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NEW SURVEY: MOST ASIAN-AMERICAN SMALL-BUSINESS OWNERS STRUGGLE TO FIND EMPLOYEES – U.S. Bank survey results show owners fear business will be hurt by workforce shortages

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SAN FRANCISCO (Sept. 28, 2017) – More than three-quarters of Asian-American small-business owners say they are struggling to find quality employees, and they worry that will impede their business, according to a new survey by U.S. Bank.

“Asian-American entrepreneurs are more pessimistic than the average small business owner, and that pessimism is bleeding over into a lower level of satisfaction with being an entrepreneur,” said Ross Carey, head of business banking at U.S. Bank.

The findings are part of U.S. Bank’s annual small-business survey, which sought responses from 200 Asian-American business owners in the 25 states where the bank has branches.
Because of high-quality worker shortages, 77 percent of respondents said they are doing more on the job training, increasing wages, curbing company growth expectations and lowering job qualifications. Three-quarters also report they are worried that the workforce shortage will hurt the long-term future of their companies (compared to 66 percent of all owners).
Only about a third of the Asian-American owners said they were satisfied with the amount of compensation that they derive from their business, although nearly half (48 percent) predict an increase in their revenues over the next year.

“Business owners who are dissatisfied with the wealth they are earning from their company have a knowledgeable resource at their fingertips just by reaching out to their banker. Small-business bankers can be a trusted advisor for owners to help improve cash flow and build up the company so that it’s a joy to do business,” Shirley Peng, small-business specialist for U.S. Bank in Cupertino, said.

Other findings from the U.S. Bank survey of Asian-American business owners:

• Economic uncertainty was the single most significant challenge to their business, followed by taxes and poor sales.

• 45 percent believe that international trade policy will be more restrictive under the current presidential administration but most (54 percent) didn’t believe it would affect their business.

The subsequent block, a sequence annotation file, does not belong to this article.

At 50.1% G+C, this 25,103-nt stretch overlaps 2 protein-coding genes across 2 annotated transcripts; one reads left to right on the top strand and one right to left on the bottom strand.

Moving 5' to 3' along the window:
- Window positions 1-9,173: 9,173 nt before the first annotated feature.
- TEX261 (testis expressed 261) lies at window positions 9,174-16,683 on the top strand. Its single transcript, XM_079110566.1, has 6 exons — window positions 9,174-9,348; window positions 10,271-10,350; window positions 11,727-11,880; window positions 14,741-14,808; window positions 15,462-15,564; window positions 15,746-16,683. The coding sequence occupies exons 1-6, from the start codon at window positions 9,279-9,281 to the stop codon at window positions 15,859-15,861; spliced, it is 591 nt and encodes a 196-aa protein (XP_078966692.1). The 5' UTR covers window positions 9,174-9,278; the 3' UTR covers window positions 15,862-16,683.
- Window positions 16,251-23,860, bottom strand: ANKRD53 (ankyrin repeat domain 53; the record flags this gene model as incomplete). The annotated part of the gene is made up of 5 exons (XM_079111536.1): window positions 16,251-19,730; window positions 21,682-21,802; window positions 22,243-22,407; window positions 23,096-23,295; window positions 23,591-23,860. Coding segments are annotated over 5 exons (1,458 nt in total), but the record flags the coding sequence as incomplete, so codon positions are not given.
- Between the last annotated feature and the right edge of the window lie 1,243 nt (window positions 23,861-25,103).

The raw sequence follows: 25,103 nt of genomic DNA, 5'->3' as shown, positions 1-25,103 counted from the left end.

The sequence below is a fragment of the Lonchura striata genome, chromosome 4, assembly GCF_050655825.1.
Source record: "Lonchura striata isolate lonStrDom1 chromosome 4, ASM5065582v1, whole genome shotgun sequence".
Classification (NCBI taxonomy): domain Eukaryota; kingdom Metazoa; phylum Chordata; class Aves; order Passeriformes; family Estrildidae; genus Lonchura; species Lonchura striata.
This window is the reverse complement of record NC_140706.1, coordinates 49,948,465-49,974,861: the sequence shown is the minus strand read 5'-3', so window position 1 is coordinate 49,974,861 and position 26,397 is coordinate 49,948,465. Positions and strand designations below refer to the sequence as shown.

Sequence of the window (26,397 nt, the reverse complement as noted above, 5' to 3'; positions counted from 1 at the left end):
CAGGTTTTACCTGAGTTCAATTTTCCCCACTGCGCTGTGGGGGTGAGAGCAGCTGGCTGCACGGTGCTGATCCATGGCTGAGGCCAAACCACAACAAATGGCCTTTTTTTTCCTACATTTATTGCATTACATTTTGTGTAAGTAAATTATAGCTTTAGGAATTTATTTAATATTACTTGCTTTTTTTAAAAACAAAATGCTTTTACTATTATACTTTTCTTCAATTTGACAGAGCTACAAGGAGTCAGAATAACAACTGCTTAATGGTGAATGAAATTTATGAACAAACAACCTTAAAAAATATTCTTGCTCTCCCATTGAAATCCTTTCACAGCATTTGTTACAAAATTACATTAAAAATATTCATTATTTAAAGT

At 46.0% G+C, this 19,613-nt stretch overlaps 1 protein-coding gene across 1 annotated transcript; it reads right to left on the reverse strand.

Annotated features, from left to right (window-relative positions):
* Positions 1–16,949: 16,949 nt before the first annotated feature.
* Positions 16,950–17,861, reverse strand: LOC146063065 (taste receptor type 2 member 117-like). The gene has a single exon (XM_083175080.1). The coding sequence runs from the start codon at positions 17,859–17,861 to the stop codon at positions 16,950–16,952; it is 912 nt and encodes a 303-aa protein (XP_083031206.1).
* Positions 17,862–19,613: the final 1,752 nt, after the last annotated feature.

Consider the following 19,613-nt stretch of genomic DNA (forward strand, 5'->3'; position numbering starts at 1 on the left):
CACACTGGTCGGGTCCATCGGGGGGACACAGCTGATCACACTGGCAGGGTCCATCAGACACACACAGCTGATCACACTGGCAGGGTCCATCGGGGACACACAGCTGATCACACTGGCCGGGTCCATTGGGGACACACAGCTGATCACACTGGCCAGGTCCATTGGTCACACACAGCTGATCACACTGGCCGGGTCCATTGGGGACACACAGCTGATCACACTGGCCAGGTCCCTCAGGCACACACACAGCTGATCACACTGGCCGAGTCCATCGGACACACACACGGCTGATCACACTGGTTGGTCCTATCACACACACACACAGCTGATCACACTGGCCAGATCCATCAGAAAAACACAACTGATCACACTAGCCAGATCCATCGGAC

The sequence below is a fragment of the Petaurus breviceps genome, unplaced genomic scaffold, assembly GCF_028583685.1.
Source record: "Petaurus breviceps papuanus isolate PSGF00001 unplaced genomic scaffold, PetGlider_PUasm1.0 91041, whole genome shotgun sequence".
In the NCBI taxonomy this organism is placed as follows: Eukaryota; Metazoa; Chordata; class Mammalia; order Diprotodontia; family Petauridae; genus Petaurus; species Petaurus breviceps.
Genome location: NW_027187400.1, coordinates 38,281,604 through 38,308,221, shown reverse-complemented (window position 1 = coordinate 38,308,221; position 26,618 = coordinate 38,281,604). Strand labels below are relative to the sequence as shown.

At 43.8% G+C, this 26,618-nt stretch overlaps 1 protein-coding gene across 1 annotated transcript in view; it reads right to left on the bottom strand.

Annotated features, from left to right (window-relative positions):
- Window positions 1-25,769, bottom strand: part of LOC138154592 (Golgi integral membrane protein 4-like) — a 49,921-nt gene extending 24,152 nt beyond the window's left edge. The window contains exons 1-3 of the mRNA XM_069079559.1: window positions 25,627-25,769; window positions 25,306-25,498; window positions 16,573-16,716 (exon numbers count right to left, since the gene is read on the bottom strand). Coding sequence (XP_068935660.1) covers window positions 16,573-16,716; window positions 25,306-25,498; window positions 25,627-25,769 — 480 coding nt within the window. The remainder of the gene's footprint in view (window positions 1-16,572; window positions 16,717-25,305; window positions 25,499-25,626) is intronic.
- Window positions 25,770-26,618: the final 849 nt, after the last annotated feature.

• Over half (55 percent) of business owners do not plan to expand through capital expenditures in the next year.

• About half (52 percent) of owners are actively trying to engage millennial customers.

• Nearly a fifth (18 percent) of owners say their business bank does not offer access to networks of other small business owners—which they wish they had—a wish-list item well above the national average.

This survey is part of a wider effort by U.S. Bank to support Asian-American business owners by providing them with information, tools, advice and small-business services that are tailored to their needs. The bank has a strong presence in areas including Los Angeles, San Francisco, Seattle and Chicago where there are large Chinese and other Asian populations.

U.S. Bank places a priority on providing the financial products and services small businesses need to help them navigate important financial milestones. They include deposit accounts and cash flow management, card payment
and acceptance tools, equipment leasing and wealth management. U.S. Bank was the third largest lender of SBA loans in the country in fiscal 2016 with $838 million in volume.
The survey of 3,200 small business owners within U.S. Bank’s 25-state national footprint was conducted in January and February 2017, including an oversample of 200 Asian business owners. Respondents all had less than $10 million in annual revenue, with half under $200,000. Download a summary of survey results here.

About U.S. Bank
Minneapolis-based U.S. Bancorp (NYSE: USB), with $464 billion in assets as of June 30, 2017, is the parent company of U.S. Bank National Association, the fifth largest commercial bank in the United States. The Company operates 3,088 banking offices in 25 states and 4,826 ATMs and provides a comprehensive line of banking, investment, mortgage, trust and payment services products to consumers, businesses and institutions. Visit U.S. Bancorp on the web at www.usbank.com.

Contact

Shera Dalin, U.S. Bank
314-335-3335, shera.dalin@usbank.com, @usbank_news

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